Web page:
Frequent fliers, here's how to maximise your productivity while travelling for work

As more of us are commuting long-distance and travelling for work than ever before, Alix O’Neill speaks to the women who have nailed the art of the business trip

(Image credit: Illustration Tanita Montgomery)

As more of us are commuting long-distance and travelling for work than ever before, Alix O’Neill speaks to the women who have nailed the art of the business trip

Frequent fliers is no longer only a term for the international jet-set, now we're all expected to get on-board with work travel. For the past 11 years, sales and marketing director Aoife Delaney, 35, has been working at around 30,000ft, averaging four trips a month to far-flung destinations from Cairo to Cape Town. Since having her second child in April, she sticks to a strict routine while travelling for work to maximise her time on-the-go. ‘My biggest issue is maintaining the healthy lifestyle I have at home while on the road,’ she says. ‘I’m all about eating well, practising yoga and hitting the gym, but airports are fundamentally unhealthy places.’ Her ultimate productivity tip is making nutritious boxed snacks for days when she’s flying. ‘This means that when I get to the airport, no time is wasted trying to find a semi-decent place to eat. I park myself in a good spot, connect to wifi, have my snacks and get straight to work writing sales pitches.’

As more of us spend our working day on planes and trains (according to networking site Maiden Voyage, women are the fastest growing segment of business travellers), the patronising trope of a female flier shopping in duty free no longer applies. Women are just as likely to power up their laptop in the lounge or be on the hunt for a charging port to check their emails as men are.

‘I’ve written some of the best business plans after flights’

‘It used to be weird travelling solo as a woman and heading to an airport or hotel bar alone,’ explains Juliet Kinsman, the luxury travel expert who helped found boutique hotel specialist Mr & Mrs Smith. ‘Now it’s much more acceptable to sit on your own with a drink and your laptop without worrying about a travelling salesman trying to pick you up.’ The demise of the traditional 9 to 5 is changing the nature of business travel and, as a result, hotel design. ‘Desks in hotel rooms are less of a priority these days, as when we’re travelling we tend to work from our beds,’ says Kinsman. Meanwhile, airports and hotels are increasingly catering to female business travellers. ‘The line between work and leisure is blurring, so when we travel for business, we demand a stylish environment and great food.’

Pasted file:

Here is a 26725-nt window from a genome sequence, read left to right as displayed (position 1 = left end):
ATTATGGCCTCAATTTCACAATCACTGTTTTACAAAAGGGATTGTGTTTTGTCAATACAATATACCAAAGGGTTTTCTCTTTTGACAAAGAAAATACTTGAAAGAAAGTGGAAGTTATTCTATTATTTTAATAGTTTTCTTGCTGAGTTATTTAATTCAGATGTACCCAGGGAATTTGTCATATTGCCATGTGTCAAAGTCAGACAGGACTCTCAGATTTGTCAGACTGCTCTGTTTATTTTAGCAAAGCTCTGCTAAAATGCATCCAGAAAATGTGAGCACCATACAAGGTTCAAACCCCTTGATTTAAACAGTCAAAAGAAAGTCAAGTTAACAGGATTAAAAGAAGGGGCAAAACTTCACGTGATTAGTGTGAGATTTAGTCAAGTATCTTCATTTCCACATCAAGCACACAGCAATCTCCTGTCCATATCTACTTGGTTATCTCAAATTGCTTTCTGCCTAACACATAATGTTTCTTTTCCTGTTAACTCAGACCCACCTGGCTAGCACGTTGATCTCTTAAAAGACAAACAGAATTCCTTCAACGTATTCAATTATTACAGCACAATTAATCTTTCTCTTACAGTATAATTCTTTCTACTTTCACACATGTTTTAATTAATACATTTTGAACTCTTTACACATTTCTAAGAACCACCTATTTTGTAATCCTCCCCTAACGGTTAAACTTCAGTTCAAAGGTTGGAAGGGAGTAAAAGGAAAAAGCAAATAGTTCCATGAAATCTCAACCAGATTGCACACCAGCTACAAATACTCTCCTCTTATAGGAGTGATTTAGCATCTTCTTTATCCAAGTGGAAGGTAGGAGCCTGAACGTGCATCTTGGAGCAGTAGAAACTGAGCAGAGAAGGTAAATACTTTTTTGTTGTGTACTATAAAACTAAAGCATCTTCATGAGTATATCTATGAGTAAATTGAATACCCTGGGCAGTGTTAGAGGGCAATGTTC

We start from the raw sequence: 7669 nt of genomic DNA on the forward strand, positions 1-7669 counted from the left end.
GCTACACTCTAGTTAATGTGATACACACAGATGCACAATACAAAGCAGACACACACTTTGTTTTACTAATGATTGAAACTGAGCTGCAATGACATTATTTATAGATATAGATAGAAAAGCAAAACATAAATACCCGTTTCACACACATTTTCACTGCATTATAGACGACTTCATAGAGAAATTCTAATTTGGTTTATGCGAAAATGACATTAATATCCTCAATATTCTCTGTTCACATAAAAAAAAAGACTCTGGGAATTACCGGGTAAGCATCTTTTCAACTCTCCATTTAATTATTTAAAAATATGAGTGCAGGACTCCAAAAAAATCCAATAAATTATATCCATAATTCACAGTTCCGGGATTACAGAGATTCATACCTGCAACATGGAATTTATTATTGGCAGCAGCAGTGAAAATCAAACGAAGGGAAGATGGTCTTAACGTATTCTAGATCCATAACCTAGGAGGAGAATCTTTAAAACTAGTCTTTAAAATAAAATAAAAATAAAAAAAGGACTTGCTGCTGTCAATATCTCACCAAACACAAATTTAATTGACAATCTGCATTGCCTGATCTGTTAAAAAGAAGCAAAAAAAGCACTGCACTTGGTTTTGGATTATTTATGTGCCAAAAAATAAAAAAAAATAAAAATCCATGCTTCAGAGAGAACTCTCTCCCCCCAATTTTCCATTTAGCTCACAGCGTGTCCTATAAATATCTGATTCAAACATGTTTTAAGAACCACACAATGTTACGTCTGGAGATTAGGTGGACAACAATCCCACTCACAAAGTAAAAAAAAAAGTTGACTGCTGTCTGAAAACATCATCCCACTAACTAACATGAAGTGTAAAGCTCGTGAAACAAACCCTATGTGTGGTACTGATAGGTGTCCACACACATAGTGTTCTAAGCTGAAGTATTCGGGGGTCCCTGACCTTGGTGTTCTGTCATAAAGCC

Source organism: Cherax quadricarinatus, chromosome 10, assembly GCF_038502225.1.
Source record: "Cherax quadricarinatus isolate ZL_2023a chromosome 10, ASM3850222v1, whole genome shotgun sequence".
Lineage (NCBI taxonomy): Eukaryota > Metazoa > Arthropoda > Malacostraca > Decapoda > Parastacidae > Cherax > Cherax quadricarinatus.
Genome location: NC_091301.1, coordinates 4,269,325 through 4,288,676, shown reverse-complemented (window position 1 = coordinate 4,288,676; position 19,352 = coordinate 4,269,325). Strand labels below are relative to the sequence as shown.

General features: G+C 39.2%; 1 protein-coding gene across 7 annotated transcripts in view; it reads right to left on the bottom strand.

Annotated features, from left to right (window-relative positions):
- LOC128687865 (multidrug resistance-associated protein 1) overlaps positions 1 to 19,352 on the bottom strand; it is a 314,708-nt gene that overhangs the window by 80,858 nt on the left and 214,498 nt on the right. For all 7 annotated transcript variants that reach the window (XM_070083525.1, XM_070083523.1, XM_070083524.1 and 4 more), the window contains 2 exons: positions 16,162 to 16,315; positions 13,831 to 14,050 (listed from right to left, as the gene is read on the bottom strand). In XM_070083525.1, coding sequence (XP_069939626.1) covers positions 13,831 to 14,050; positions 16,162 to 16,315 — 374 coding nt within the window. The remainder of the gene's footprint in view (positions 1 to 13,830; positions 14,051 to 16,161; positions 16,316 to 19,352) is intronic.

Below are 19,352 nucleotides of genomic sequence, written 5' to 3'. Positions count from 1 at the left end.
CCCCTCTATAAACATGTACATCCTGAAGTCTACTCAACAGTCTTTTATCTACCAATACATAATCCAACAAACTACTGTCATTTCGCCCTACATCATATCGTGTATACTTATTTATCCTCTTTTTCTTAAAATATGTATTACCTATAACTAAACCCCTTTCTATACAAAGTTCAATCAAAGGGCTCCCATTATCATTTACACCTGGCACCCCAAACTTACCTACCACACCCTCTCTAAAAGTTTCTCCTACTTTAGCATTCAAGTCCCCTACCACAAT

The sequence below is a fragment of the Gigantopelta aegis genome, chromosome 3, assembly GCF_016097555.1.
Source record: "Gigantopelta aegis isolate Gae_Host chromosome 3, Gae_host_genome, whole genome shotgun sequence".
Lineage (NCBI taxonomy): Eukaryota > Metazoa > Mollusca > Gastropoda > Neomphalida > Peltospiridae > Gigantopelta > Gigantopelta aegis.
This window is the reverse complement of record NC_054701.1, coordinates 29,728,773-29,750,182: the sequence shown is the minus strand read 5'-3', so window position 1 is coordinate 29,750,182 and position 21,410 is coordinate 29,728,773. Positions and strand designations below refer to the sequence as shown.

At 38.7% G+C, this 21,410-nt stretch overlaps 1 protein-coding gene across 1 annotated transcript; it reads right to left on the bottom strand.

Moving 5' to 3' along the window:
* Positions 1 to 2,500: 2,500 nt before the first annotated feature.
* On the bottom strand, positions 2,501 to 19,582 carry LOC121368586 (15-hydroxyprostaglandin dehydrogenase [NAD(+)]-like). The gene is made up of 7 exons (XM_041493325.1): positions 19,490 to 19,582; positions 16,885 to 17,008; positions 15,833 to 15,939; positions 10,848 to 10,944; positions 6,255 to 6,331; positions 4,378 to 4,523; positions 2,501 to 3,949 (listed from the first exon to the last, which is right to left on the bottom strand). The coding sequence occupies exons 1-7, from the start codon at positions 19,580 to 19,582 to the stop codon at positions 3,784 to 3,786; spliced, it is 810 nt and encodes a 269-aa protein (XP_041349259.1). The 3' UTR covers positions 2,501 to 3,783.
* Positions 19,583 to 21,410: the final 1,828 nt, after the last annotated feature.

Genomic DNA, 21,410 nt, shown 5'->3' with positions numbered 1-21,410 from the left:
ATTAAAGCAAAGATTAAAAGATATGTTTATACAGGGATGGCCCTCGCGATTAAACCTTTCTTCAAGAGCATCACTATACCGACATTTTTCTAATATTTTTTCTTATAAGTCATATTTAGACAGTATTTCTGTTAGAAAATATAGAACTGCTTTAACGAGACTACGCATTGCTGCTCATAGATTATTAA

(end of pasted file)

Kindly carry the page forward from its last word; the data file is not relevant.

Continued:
frequent fliers

Suki Waterhouse At Heathrow Airport
(Image credit: Rex Features)

At Heathrow, there are now a number of initiatives in place to make our working life on-the-go easier. These include independent lounges equipped with wifi, showering facilities and resting suites; a blow-dry bar in T5 Arrivals to help you freshen up for that big meeting; charger points for mobiles and laptops; plus a takeaway food service via the Heathrow app, which lets you pre-order food as you make your way through security.

'Frequent fliers, book a window seat at the back of the plane for optimum quiet'

What about getting the most out of your time in the air? Don’t be tempted to use the flight wifi, advises Kinsman. ‘It’s always slow and besides, you can often be more productive when you’re offline − flying gives you a perfect excuse to disconnect. I use that time to get admin done instead.’ She also suggests booking a window seat at the back of the plane as it’s the quietest spot, and popping a tennis ball behind your back for a DIY massage.

Sometimes, though, using a flight or train journey to take a break from work altogether can leave you refreshed and ready to hit the ground running on the other side. Lucy Hutchings Hunt, MD of a North Yorkshire-based digital agency, spends her long-haul flights catching up on podcasts with inspirational businesswomen she admires. ‘I’ve written some of the best business plans after flights − that’s when I often have my most profound breakthroughs. On a plane, you physically can’t do anything else other than sit still and focus.’

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